It also seems like Washington is slowly but steadily giving Vrana a larger role, starting first in 2018-19 by putting him in the top six and then this season giving him a taste of PP1. All Vrana has done is succeed along the way. This trend should continue, and, with that, his scoring should increase. The reason I have him lower than Fiala and Konecny is I feel like he won't become "the guy" for his team, thus likely preventing him from topping out at more than 80 points. Also, as good as the Caps are now, its stars will start to decline soon, which should hurt him somewhat.

In terms of Konecny, its stars too are set to decline; however, he showed his talent during his magical fourth year and did not appear to be dependent upon line mates to help his cause. Am I saying that the presence of the likes of Claude Giroux, Sean Couturier and Jakub Voracek didn't help him? No, that likely did. But it seemed Konecny was helping them as much as they were helping him. Plus, with Konecny finally getting a shot on PP1, he thrived, with 23 PPPts in a mere 66 games, for one of the best PP scoring rates among all NHL forwards. I think Konecny is a sure bet for 70+ points in 2020-21, with a shot at point per game numbers.

Fiala is also in the top tier, but for different reasons, which, in his case, were that he was literally carrying a team on his shoulders over the second half. Moreover, he has ice time to gain and wasn't a PP1 regular like Konecny. Fiala was always thought to possess top tier talent, and he showed it in 2019-20. Of the four, he has the best chance to hit 90+ points in the next three seasons, as although the Wild are not a top tier team their offense was quite a bit better than many thought it would be, with Fiala leading the way. So Fiala gets the tiny edge over Konecny.


Topic #3 – Who has the highest ceiling: Oliver Bjorkstrand, Dominik Kubalik, or Victor Olafsson?

There's something to like about all three. With Olofsson, his PPG pace over a full season was 26, which would have well exceeded the highest total by any rookie (Alex Ovechkin's 21) going back to the 2000-01 season. Kubalik had 30 goals in 68 games as a rookie, giving him the second-best goals per 60 rate dating back to 2015-16. And all Bjorkstrand did was post 30 points in his last 30 games while firing 128 SOG, for a team ranked 27th in team offense and PP conversion.

One key is, although Kubalik and Olofsson were rookies, they're both less than six months younger than Bjorkstrand. That's significant, as normally we look at a rookie's output and figure that he's only started to show his full potential. But with Kubalik and Olofsson being 24 years old, it's a different story. Moreover, if we look at rookies age 24+ who put up 30+ goals (ala Kubalik) as or who scored at a 0.75 points per game or higher scoring pace (ala Olofsson), we get a star like Artemi Panarin but also players who went on to have unspectacular careers like Ken Hodge Jr., Tony Granato and Joe Juneau. In other words, we have to view the outputs of older rookies with inherent skepticism.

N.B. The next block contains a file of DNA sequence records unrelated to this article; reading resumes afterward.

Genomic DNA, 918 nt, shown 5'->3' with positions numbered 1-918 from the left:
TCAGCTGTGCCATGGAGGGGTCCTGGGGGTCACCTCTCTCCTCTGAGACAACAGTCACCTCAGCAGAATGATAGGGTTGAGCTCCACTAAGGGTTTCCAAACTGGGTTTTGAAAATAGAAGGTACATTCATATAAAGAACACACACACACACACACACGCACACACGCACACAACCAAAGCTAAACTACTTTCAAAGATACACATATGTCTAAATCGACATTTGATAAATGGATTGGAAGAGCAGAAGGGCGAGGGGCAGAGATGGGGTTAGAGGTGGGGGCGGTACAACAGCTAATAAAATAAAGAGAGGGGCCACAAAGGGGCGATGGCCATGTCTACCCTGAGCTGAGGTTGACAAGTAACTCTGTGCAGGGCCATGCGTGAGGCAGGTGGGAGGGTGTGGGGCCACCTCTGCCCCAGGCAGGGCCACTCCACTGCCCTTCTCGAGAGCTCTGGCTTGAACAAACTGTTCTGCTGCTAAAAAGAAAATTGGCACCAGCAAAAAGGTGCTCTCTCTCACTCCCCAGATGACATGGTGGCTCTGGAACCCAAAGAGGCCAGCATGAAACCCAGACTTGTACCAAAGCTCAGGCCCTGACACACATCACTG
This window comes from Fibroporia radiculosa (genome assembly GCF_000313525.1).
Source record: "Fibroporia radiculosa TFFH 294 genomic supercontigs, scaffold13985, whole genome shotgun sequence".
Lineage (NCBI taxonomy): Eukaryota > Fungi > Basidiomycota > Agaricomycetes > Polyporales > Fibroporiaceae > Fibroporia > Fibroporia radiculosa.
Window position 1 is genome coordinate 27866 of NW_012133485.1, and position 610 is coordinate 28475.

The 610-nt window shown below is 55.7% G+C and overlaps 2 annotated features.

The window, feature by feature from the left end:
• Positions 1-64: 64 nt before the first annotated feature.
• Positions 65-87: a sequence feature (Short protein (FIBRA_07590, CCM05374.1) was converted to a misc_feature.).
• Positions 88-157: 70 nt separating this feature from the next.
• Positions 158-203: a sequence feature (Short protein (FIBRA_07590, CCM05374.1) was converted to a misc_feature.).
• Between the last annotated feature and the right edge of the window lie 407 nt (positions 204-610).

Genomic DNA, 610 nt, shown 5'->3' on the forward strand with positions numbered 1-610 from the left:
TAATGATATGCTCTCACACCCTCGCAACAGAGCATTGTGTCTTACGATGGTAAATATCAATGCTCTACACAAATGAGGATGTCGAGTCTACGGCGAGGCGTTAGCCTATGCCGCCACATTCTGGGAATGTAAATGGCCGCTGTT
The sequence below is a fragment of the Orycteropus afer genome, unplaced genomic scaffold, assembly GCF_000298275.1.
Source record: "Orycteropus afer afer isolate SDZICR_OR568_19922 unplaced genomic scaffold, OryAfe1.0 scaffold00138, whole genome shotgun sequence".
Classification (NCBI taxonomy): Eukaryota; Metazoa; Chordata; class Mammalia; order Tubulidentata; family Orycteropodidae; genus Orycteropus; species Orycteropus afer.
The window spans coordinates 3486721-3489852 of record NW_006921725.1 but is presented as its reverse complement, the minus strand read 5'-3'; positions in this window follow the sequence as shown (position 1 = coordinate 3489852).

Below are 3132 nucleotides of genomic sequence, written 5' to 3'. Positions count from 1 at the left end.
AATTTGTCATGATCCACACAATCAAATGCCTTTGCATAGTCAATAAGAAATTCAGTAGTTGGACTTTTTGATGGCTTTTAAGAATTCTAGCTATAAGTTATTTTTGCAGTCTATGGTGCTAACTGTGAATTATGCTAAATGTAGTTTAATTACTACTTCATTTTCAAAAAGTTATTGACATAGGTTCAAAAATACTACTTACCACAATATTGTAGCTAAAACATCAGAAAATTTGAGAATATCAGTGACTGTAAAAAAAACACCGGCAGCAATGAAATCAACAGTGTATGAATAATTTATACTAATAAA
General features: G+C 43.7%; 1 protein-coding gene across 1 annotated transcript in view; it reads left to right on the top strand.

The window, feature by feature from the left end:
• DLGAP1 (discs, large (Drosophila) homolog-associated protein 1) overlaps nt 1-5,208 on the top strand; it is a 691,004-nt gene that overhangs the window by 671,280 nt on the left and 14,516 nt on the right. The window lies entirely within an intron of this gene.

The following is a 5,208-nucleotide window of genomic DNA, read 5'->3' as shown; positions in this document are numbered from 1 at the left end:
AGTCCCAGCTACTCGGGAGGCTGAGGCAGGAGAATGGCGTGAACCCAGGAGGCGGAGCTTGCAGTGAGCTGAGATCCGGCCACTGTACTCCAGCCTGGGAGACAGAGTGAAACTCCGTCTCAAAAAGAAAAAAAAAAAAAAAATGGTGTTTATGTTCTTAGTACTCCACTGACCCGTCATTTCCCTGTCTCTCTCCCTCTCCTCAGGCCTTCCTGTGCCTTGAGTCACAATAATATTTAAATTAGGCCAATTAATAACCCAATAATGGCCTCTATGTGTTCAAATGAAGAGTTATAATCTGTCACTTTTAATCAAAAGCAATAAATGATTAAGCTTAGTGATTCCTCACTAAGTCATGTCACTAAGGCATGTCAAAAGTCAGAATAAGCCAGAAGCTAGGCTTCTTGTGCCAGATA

On the other hand, it's difficult to poke holes in the accomplishments of Bjorkstrand this season. With nearly no supporting cast and skating for a defense-oriented team, he played at a point-per-game level and averaged over four SOG per game for more than a third of a season. And as he did this, his ice time climbed, from 16:46 per game in Q1, to 17:53 per game in Q2, to 19:42 per game in Q3. And only five of those 30 points came via the PP, of which Bjorkstrand still was not a major piece, suggesting he could do even better in the normal course.

I happen to think Kubalik and Olofsson are unlikely to flame out; however, Bjorkstrand belongs in another echelon. I'd put his ceiling at 90+ points, versus likely in the 60s for the other two.


Topic #4 – How would these forwards be ranked for the next three years in a points-only league: Nathan MacKinnon, Jack Eichel, Auston Matthews, Elias Pettersson, and Aleksander Barkov?

At the top of the list is MacKinnon. He's still only 24 and all he's now averaged 1.21 points per game in each of the last three seasons. Moreover, he's a shooting center, allowing him to be all the more likely to factor into scoring. His downside is 95-100 points per season but he has it in him to hit 110 points.